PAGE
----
Romans 5:3-4


Wednesday, July 12, 2017

The Beauty of A Summer Bucket List for the Working Mama


Somewhere early this summer, I read about a summer bucket list and freedom.  The article gave permission to not do it all, but do what you really want and it freed me from the working mom guilt I sometimes carry.  During the school year, I don't worry too much about being in the office each day.  I'm beyond blessed to clock-out in time for school pick-up lines.  But during the summer, I long for lazy days with my crew and imagine what it would be like to not go to work each day.  Sometimes the longing isn't as much working mom guilt, but working mom jealousy.  My children seem totally fine without me...I'm the one who wishes things could be different.

But, instead of wishing for what cannot be, I've prioritized what I want to do.  Some people create elaborate lists of adventures, but I kept mine succinct and doable.  One of the things on our list was for my oldest guy and I to hike Mount LeConte.  In our area, it's a reputable hike and rite of passage. We accomplished our goal this week and it was just the best!

Hiking has long been a shared activity for us, and for the family in general. So it was natural to set out together.  This is our longest hike so far.  It was strenuous, but not terrible and I was intentional about allowing us to take our time, rest as needed and make it fun.  On previous hikes, I've been guilty of pushing too hard or pressing too quickly.  I let my guy take the lead often and set the pace.

We had wonderful conversations, the kind that just don't happen unless you have many hours together without distractions.  My bucket lists aren't about spending all the time together, that's just not possible and I'm learning it's actually great for my maturing children.  I'm seeking intentional one-on-one time and creating a general feeling of availability.  So when I'm able, I'm all-in.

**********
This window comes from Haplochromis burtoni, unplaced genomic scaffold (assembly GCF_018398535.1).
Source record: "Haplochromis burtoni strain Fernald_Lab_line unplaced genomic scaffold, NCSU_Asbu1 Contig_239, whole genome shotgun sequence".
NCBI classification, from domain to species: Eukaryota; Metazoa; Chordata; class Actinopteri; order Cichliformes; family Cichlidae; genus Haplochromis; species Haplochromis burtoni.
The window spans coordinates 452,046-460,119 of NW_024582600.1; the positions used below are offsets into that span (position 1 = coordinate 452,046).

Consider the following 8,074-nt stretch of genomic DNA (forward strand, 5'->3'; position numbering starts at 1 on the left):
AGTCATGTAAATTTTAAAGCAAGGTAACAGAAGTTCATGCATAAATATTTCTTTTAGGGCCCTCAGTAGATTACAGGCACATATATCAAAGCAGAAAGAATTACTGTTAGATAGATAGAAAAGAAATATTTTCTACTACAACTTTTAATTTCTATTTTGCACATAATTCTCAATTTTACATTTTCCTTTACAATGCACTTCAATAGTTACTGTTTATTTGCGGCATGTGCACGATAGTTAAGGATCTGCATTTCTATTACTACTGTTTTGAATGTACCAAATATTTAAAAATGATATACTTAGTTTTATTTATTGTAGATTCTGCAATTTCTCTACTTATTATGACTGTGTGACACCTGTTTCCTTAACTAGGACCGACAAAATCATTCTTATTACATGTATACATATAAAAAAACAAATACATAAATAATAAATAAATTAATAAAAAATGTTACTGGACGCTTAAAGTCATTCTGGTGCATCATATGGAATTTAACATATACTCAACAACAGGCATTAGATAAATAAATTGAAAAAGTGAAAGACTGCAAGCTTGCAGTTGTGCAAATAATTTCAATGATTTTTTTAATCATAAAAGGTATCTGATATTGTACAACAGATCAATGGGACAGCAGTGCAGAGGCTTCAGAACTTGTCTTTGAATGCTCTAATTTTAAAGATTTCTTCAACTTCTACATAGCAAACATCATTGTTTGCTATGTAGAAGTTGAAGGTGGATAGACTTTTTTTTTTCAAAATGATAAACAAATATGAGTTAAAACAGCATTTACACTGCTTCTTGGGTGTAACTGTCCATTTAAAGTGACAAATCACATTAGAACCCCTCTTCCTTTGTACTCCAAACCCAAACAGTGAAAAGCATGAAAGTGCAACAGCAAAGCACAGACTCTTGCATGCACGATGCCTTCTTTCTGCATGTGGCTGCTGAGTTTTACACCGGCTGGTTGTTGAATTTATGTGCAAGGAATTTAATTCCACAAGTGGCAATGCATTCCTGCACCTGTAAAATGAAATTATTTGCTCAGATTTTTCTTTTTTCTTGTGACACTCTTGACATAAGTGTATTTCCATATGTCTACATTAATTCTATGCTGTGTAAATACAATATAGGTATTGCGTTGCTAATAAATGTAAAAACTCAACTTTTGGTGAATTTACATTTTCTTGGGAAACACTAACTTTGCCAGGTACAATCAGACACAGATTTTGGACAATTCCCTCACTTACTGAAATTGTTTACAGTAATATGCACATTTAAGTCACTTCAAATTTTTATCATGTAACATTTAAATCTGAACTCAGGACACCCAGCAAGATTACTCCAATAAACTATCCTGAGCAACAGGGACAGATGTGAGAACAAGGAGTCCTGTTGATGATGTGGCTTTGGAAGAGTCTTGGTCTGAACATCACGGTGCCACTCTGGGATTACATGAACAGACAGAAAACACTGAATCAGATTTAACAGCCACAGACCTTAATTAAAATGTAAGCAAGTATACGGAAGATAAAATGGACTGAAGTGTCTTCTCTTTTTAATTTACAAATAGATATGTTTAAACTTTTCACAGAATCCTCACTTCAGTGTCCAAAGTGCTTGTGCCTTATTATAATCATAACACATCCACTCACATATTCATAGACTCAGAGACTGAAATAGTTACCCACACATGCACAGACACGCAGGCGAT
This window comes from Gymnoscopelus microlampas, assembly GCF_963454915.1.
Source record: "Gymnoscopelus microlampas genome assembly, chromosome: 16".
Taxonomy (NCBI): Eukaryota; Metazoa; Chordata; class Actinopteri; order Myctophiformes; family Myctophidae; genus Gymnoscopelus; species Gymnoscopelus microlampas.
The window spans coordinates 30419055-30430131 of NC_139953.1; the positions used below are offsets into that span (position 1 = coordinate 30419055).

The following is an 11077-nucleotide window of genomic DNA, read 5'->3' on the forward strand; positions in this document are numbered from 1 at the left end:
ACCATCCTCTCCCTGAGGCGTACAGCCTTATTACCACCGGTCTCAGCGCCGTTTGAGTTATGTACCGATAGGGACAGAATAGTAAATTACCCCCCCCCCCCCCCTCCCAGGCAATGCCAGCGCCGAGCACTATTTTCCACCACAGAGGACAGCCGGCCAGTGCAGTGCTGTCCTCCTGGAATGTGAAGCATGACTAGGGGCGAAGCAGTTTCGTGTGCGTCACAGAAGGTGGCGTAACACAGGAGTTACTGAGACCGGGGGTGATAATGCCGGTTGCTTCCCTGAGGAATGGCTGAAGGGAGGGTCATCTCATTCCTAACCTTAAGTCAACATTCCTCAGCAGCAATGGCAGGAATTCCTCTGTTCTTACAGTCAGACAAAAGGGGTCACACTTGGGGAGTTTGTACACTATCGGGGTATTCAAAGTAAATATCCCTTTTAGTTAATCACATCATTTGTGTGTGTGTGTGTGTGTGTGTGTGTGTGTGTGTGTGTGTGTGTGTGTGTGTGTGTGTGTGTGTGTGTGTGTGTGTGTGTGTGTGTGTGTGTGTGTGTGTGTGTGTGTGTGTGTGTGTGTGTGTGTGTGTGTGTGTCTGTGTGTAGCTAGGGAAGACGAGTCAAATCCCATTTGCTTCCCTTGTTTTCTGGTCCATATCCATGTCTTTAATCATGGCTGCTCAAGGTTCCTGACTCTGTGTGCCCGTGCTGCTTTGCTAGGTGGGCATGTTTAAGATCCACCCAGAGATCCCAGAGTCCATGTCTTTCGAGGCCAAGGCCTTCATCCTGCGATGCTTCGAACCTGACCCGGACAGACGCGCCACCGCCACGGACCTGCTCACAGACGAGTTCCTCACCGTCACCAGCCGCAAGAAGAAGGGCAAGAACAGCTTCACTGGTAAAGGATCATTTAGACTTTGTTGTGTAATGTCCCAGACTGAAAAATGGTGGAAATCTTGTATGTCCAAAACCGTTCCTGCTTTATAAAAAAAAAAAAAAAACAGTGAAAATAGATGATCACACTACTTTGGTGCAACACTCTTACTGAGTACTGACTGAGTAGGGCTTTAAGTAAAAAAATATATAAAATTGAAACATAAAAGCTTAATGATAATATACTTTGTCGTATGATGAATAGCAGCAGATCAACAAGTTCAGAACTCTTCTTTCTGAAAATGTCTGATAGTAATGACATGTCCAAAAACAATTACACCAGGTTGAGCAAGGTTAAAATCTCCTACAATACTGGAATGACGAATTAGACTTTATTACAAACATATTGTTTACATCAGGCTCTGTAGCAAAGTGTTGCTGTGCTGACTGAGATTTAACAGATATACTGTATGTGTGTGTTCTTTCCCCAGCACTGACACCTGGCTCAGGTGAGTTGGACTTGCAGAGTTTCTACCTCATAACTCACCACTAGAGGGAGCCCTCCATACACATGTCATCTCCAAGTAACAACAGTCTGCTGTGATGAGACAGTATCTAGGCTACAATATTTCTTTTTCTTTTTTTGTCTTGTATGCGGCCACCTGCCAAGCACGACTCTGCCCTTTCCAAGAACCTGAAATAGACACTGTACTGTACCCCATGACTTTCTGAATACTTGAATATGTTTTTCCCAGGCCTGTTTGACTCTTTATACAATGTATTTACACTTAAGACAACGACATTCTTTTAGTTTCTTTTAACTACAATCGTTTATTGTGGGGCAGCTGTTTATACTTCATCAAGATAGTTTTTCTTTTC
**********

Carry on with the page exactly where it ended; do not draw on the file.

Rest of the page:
I've got a few more "bucket-list" items that will provide ample one-on-one time with my children.  But most of our summer list items are just keeping things relaxed, calm, and a big break from the routine. Sleeping in.  Screen Breaks.  Swimming (learning to dive).  Snow Cones and Sparklers are part of our wishes.  So far, it's going great!

So if you, like me, aren't with your children all-day, all-summer long, then know that it's totally alright!  Pick the moments you want to share and make the best of them.  The rest of the time, be proud that you're providing for all the moments when you're not there, and giving them people and experiences that will only add to their lives.


Thursday, June 29, 2017

Six Weeks of Summer



I have a love/hate relationship with summer and its relaxed schedule, which sometimes drives me to madness!  Mostly I love that a more relaxed schedule means later bedtime and more family time.  The early sun means I can exercise in the morning and have my afternoons wholly devoted to family time.  We can go to the pool or the mountains or just on a walk around the loop (our equivalent of the block).

We have a lot of coming and going in our blended family.  During the school summer break, we add in summer trips, camps and sleepovers...well, it gets a bit nuts.


One child is in D.C. doing an internship.

One is spending time with her mother.

One went to church camp for a week, and came home all independent.

One is itching to do more with friends, but is somewhat trapped in the house.

The "baby" just wants to play video games and ride a scooter all day, annoys the older siblings in the process.

We did manage a family vacation for a week at the beach.  There is a trip to visit grandparents and the Midwest, plus a girlfriend getaways still to come.  We are down to six weeks left of summer vacation - oh my!


There are some things we need to complete in order to finish the summer satisfactorily:

Hike Mount LeConte with the Teen Boy.

Make more snow cones.

Go kayaking.

Memorize a Bible chapter.

Enjoy fireworks together.

Lesiurely drive through Cades Cove.

Roadtrip to somewhere fun.

Have more friends over.

Read more. Play more. Ride more.

Visit Burger Master.

Ride Go Karts.

Summer days are long, but the weeks are truly fleeting.  I truly do treasure the days of less pressure and stress.   Keep it up, moms, your summer days are floating by and your children will remember the investment you make in their wonder.










Tuesday, May 30, 2017

Summertime